The opening track is Role Play. A raucous and blisteringly quick start, with lyrics that are gruff and shouted in English. The guitar playing reminds me of 90s/00s Pulley, although the vocals are definitely grittier. It slows a little towards the end, but at less than two minutes, it still flashes by.

The blink and you'll miss it MO continues with Harriet. Having listened to the (mini) album a few times now, I actually think this is probably my favourite track. It's also under two minutes, but the vocals are a little more jaunty and lend themselves to a sweaty room, gang sing-along.

The lengthy (just over two minutes, haha) Nods And Handshakes is the third track. By now as a listener, I know what to expect and it's obviously nothing particularly different or out of place, but it's still solid, shouty punk with a great swagger to it.

The rest of the album follows suit. Liberation Day is perhaps the most "hardcore" of the remaining songs. Screeched, sweary vocals remind me of a track that you might hear on a Pears album. It's fast, then slow, angry and passionate.

The album concludes with Repeat Rewind. At three minutes it's epic in duration compared to some of the other songs, which is mainly down to a 20 second intro. However, the pace and passion isn't compromised and there's no cutesy, whimsical finish to this record. As the title suggests, it simply leaves me wanting to put the whole thing on again right back at the start.

German punk is in a great place at the moment. Peers and contemporaries include Arterials, Hell & Back, Captain Asshole, Sidewalk Surfers, Primetime Failure (I could go on, but you get the idea) and I fully expect Chartreux to become a regular fixture on the Booze Cruise line-up. If I ever get to Hamburg, they'll be another of my "must see" German bands.

Stream and download You Didn't Doubt on Bandcamp here.

Like Chartreux on Facebook here.

This review was written by Chris Bishton.

Monday, 4 October 2021

Album Review: Bodies by AFI (by John O'Hare)

AFI are a band who have seen multiple sound changes throughout their fantastic 30 year career. Admittedly I haven't listened to much of their output since Decemberunderground (Interscope Records, 2006) so I was certainly interested to hear their latest outing.

The opening track Twisted Tongues surprised me as it dropped straight in. I’m used to a drawn out intro track like previous records, but there’s none of that here. The song is fairly upbeat with the standard air of AFI melancholy we’ve come to know and love. There’s something about Davey’s voice that’s just very theatrical and always carries a lot of emotion. The chorus hook ‘You talk in twisted tongues’ is delivered in typical Havok style. The drums are lively and tight, accentuating the tricky basslines, particularly in the bridge section. The song trails out with an almost Sing The Sorrow-esque (Dreamworks, 2003) guitar riff, swirling off into the distance.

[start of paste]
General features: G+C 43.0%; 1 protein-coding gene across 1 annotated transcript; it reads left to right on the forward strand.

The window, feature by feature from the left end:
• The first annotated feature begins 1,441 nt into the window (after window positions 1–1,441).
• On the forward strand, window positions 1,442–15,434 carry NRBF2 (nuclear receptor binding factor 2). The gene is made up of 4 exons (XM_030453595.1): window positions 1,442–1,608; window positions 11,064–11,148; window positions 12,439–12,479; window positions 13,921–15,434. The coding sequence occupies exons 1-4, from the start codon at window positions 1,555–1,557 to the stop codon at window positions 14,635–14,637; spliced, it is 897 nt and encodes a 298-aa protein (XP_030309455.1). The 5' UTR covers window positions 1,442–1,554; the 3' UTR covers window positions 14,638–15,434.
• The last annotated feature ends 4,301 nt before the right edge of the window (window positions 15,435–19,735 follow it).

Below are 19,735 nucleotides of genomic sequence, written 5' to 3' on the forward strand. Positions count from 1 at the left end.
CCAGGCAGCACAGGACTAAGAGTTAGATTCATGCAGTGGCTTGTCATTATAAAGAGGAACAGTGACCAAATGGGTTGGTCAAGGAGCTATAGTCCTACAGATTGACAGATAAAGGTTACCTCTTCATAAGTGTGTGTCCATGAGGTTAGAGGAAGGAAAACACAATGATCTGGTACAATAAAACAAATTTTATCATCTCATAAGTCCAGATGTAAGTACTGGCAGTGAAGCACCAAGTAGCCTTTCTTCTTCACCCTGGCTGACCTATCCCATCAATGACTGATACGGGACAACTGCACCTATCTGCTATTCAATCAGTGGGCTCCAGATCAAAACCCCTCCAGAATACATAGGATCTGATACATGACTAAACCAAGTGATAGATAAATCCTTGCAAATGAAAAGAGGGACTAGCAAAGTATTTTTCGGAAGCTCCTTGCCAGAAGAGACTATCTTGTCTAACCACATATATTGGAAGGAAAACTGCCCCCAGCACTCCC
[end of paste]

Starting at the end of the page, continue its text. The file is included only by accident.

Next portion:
This drops effortlessly into track 2, Far Too Near, which is an instant hook mainly because of the tempo and plucky lead riff. There’s some fantastic, twangy rhythm guitar just set down in the mix which provides a great backing to the lead riff. Once again, the drums are tight and snappy leaving space for bass player Hunter Burgan to explore some cheeky bass lines. In opposition to the rest of the song so far, the vocals in the bridge are brought super close, as if Davey was sitting next to you. This is a welcome transition providing an excellent build up to the last chorus. The excellent bass playing continues leading into Dulceria, opening with a real groove as the drums stomp on behind. The lack of guitars throughout the first verse is a welcome change and allows the lyrics to really be heard. We know AFI don’t follow any kind of convention and this is the perfect example. A complete departure from the punchiness of the opening two tracks, venturing towards a new-wave inspired sound.

On Your Back returns to the upbeat pop-rock style. Up to this point there are a number of electronic/orchestral elements but nothing as prominent as the piano accompaniment here. While the tempo is fairly the high, the single keyed notes just bring that down and add another melancholic layer. Once again this song feels very reminiscent of the lighter side to Decemberunderground. It’s as if the floodgates are open in regard to electronic/synthy additions, as Escape From Los Angeles is driven by an electro bass line, with a variety of synth layers and effects throughout. The drums, whilst still real (I believe), have also been given a more electro treatment, so much so that when the vocals drop out it drifts into straight up Synthwave.

I imagine the previous song would be a hate it or love it amongst AFI fans both old and new. As a fan of their older material, Begging For Trouble is exactly what I wanted to hear. The absence of guitars to begin with leaves the drums and bass providing a superb backing to the fairly unaffected vocals. It’s in these types of AFI songs that Davey seems in his element with catchy vocal melodies from the off, keeping it simple throughout.